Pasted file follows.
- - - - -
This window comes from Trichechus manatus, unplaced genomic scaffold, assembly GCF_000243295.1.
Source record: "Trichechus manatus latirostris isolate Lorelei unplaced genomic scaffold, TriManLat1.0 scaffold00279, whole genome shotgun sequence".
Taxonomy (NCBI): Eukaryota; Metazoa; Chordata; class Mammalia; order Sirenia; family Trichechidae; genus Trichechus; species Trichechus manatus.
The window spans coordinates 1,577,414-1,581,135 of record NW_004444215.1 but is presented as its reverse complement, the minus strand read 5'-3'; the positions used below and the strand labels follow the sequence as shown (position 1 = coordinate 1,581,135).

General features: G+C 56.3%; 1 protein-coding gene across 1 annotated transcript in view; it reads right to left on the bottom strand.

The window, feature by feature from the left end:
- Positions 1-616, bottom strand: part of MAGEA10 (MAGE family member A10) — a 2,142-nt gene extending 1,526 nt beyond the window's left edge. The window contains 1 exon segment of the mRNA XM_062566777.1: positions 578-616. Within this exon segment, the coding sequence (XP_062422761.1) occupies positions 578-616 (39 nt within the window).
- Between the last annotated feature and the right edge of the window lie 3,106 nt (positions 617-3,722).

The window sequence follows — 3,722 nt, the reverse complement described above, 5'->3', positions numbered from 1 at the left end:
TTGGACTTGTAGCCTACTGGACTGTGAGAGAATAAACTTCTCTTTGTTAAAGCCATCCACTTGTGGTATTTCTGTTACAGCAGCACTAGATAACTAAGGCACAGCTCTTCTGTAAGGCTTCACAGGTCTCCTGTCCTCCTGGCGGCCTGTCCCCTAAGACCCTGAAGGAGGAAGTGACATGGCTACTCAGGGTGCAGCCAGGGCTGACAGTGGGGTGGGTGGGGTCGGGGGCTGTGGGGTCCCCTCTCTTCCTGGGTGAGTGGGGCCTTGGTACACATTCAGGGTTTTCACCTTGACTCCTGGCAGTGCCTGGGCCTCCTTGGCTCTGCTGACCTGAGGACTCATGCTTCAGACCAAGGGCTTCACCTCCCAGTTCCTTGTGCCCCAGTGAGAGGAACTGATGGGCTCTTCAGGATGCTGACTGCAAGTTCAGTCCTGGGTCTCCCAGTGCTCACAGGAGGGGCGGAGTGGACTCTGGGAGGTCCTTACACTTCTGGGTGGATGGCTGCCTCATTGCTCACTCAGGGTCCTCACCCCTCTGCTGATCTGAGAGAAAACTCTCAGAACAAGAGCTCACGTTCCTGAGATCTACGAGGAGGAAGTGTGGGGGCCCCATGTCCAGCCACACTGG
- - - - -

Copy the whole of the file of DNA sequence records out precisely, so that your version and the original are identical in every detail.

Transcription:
This window comes from Trichechus manatus, unplaced genomic scaffold, assembly GCF_000243295.1.
Source record: "Trichechus manatus latirostris isolate Lorelei unplaced genomic scaffold, TriManLat1.0 scaffold00279, whole genome shotgun sequence".
Taxonomy (NCBI): Eukaryota; Metazoa; Chordata; class Mammalia; order Sirenia; family Trichechidae; genus Trichechus; species Trichechus manatus.
The window spans coordinates 1,577,414-1,581,135 of record NW_004444215.1 but is presented as its reverse complement, the minus strand read 5'-3'; the positions used below and the strand labels follow the sequence as shown (position 1 = coordinate 1,581,135).

General features: G+C 56.3%; 1 protein-coding gene across 1 annotated transcript in view; it reads right to left on the bottom strand.

The window, feature by feature from the left end:
- Positions 1-616, bottom strand: part of MAGEA10 (MAGE family member A10) — a 2,142-nt gene extending 1,526 nt beyond the window's left edge. The window contains 1 exon segment of the mRNA XM_062566777.1: positions 578-616. Within this exon segment, the coding sequence (XP_062422761.1) occupies positions 578-616 (39 nt within the window).
- Between the last annotated feature and the right edge of the window lie 3,106 nt (positions 617-3,722).

The window sequence follows — 3,722 nt, the reverse complement described above, 5'->3', positions numbered from 1 at the left end:
TTGGACTTGTAGCCTACTGGACTGTGAGAGAATAAACTTCTCTTTGTTAAAGCCATCCACTTGTGGTATTTCTGTTACAGCAGCACTAGATAACTAAGGCACAGCTCTTCTGTAAGGCTTCACAGGTCTCCTGTCCTCCTGGCGGCCTGTCCCCTAAGACCCTGAAGGAGGAAGTGACATGGCTACTCAGGGTGCAGCCAGGGCTGACAGTGGGGTGGGTGGGGTCGGGGGCTGTGGGGTCCCCTCTCTTCCTGGGTGAGTGGGGCCTTGGTACACATTCAGGGTTTTCACCTTGACTCCTGGCAGTGCCTGGGCCTCCTTGGCTCTGCTGACCTGAGGACTCATGCTTCAGACCAAGGGCTTCACCTCCCAGTTCCTTGTGCCCCAGTGAGAGGAACTGATGGGCTCTTCAGGATGCTGACTGCAAGTTCAGTCCTGGGTCTCCCAGTGCTCACAGGAGGGGCGGAGTGGACTCTGGGAGGTCCTTACACTTCTGGGTGGATGGCTGCCTCATTGCTCACTCAGGGTCCTCACCCCTCTGCTGATCTGAGAGAAAACTCTCAGAACAAGAGCTCACGTTCCTGAGATCTACGAGGAGGAAGTGTGGGGGCCCCATGTCCAGCCACACTGG